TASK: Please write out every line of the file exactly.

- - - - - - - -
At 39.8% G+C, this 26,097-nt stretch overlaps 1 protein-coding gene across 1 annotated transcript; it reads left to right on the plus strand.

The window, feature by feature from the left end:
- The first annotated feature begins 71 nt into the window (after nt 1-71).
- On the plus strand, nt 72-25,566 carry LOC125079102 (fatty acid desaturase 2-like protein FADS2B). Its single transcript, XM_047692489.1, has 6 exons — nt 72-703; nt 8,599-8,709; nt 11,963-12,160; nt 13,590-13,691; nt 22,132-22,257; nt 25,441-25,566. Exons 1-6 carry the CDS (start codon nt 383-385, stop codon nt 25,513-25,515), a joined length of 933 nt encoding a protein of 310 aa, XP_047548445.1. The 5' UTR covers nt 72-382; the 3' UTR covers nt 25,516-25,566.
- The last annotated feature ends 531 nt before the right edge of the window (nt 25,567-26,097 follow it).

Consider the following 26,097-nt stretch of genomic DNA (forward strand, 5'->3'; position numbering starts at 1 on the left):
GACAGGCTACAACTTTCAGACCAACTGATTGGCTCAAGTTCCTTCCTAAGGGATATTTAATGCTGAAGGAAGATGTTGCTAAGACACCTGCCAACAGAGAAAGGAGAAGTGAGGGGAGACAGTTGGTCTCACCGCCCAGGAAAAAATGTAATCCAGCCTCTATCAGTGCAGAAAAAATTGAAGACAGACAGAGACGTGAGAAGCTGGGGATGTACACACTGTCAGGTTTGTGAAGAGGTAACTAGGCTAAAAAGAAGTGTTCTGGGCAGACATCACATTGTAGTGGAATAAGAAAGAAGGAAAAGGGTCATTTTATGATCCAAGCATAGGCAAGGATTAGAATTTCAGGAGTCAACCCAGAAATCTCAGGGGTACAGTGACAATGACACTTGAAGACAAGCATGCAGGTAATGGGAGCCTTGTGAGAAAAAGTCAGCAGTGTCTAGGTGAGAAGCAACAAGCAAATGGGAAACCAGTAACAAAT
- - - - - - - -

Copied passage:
At 39.8% G+C, this 26,097-nt stretch overlaps 1 protein-coding gene across 1 annotated transcript; it reads left to right on the plus strand.

The window, feature by feature from the left end:
- The first annotated feature begins 71 nt into the window (after nt 1-71).
- On the plus strand, nt 72-25,566 carry LOC125079102 (fatty acid desaturase 2-like protein FADS2B). Its single transcript, XM_047692489.1, has 6 exons — nt 72-703; nt 8,599-8,709; nt 11,963-12,160; nt 13,590-13,691; nt 22,132-22,257; nt 25,441-25,566. Exons 1-6 carry the CDS (start codon nt 383-385, stop codon nt 25,513-25,515), a joined length of 933 nt encoding a protein of 310 aa, XP_047548445.1. The 5' UTR covers nt 72-382; the 3' UTR covers nt 25,516-25,566.
- The last annotated feature ends 531 nt before the right edge of the window (nt 25,567-26,097 follow it).

Consider the following 26,097-nt stretch of genomic DNA (forward strand, 5'->3'; position numbering starts at 1 on the left):
GACAGGCTACAACTTTCAGACCAACTGATTGGCTCAAGTTCCTTCCTAAGGGATATTTAATGCTGAAGGAAGATGTTGCTAAGACACCTGCCAACAGAGAAAGGAGAAGTGAGGGGAGACAGTTGGTCTCACCGCCCAGGAAAAAATGTAATCCAGCCTCTATCAGTGCAGAAAAAATTGAAGACAGACAGAGACGTGAGAAGCTGGGGATGTACACACTGTCAGGTTTGTGAAGAGGTAACTAGGCTAAAAAGAAGTGTTCTGGGCAGACATCACATTGTAGTGGAATAAGAAAGAAGGAAAAGGGTCATTTTATGATCCAAGCATAGGCAAGGATTAGAATTTCAGGAGTCAACCCAGAAATCTCAGGGGTACAGTGACAATGACACTTGAAGACAAGCATGCAGGTAATGGGAGCCTTGTGAGAAAAAGTCAGCAGTGTCTAGGTGAGAAGCAACAAGCAAATGGGAAACCAGTAACAAAT